The audience, who, with the exception of one developer, self-identified as architects, generally delighted in the variety and quality of the Berlin and Zurich projects. (Despite multiple and repeated invitations to decision-makers at city, state, and federal levels, there was not a single current member of an agency, task force, or a financial institution on the panel, or, by the show of hands, in the audience.) But this positive response was immediately qualified with resignation about the “cultural” and “contextual” differences that would make these projects impossible here: “New York is much too high-risk for this sort of thing;” “Germany is just so progressive.” Matt Lasner‘s two-fold response was telling in this respect. Lasner is a professor of urban history at Hunter and an expert on co-ops and condos in the United States. On the one hand, he was keen to claim New York as the origin of the Baugruppen, pointing to the city’s first co-op, started in the 1880s by artists who wanted better housing and amenities.On the other hand, he couldn’t help but speculate, somewhat unconvincingly, that Americans don’t like to work on joint projects and prefer convenience. More persuasive was an economic argument he made: housing remains the main vehicle for wealth-building in this country, so where is the incentive to commit to limited-profit ventures?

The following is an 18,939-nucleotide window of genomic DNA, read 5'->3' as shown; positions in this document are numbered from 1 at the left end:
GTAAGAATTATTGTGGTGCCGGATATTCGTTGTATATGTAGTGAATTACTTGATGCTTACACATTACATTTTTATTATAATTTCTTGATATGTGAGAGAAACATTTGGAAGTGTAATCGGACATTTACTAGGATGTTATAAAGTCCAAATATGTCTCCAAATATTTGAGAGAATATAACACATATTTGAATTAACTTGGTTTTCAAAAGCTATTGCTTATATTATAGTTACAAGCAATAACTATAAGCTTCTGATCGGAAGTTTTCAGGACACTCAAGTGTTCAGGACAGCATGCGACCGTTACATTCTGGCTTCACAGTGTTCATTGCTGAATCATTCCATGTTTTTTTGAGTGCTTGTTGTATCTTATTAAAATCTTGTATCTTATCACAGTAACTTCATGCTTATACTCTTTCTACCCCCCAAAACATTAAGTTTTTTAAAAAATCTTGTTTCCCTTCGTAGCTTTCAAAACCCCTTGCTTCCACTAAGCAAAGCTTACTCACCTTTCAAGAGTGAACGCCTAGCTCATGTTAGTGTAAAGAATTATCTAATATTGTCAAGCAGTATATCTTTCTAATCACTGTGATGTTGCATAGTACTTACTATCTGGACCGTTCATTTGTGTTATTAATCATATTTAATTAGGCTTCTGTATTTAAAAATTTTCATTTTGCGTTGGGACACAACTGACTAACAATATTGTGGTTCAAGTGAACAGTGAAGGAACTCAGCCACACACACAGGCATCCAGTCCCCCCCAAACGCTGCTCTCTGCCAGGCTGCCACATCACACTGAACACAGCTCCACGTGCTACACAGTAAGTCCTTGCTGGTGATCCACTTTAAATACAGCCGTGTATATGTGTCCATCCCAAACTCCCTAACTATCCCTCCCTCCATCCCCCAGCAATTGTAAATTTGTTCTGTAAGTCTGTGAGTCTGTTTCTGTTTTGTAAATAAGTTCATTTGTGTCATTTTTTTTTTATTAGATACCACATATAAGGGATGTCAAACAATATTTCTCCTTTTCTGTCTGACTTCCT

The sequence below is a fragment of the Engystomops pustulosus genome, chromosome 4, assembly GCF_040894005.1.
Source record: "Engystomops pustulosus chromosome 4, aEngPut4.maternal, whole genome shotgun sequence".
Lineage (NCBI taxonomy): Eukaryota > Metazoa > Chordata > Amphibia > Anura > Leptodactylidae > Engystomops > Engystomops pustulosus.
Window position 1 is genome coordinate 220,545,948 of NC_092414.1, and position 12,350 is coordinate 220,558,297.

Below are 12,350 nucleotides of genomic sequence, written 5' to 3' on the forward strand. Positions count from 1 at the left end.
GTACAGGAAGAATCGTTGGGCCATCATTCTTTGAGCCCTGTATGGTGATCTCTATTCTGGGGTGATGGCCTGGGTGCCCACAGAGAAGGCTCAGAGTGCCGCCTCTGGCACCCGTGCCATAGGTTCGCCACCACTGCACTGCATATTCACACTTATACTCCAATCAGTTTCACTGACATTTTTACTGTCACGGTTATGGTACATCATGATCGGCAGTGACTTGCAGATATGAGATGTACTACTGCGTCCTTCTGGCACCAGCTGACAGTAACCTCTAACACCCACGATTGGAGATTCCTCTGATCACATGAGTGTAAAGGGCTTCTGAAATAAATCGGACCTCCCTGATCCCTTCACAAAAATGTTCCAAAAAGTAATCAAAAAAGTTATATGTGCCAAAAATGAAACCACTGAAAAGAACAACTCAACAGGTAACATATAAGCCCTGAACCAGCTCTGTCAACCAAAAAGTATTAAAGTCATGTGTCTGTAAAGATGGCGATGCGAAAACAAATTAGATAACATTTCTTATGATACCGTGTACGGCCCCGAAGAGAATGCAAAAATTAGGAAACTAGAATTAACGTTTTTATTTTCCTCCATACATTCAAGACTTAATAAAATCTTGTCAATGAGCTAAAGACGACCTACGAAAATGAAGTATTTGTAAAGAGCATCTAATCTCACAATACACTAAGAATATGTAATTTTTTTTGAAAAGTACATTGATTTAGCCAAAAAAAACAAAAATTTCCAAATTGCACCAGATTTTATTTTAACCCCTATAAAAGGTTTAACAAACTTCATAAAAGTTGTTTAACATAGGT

Despite the reflexive reaction to state that what is possible elsewhere doesn’t apply at home, one strong consensus did emerge in the course of the afternoon: that architects can take a leading role in shaping municipal land and housing policy, engaging both the public and private sectors, as designers, developers, and as citizens.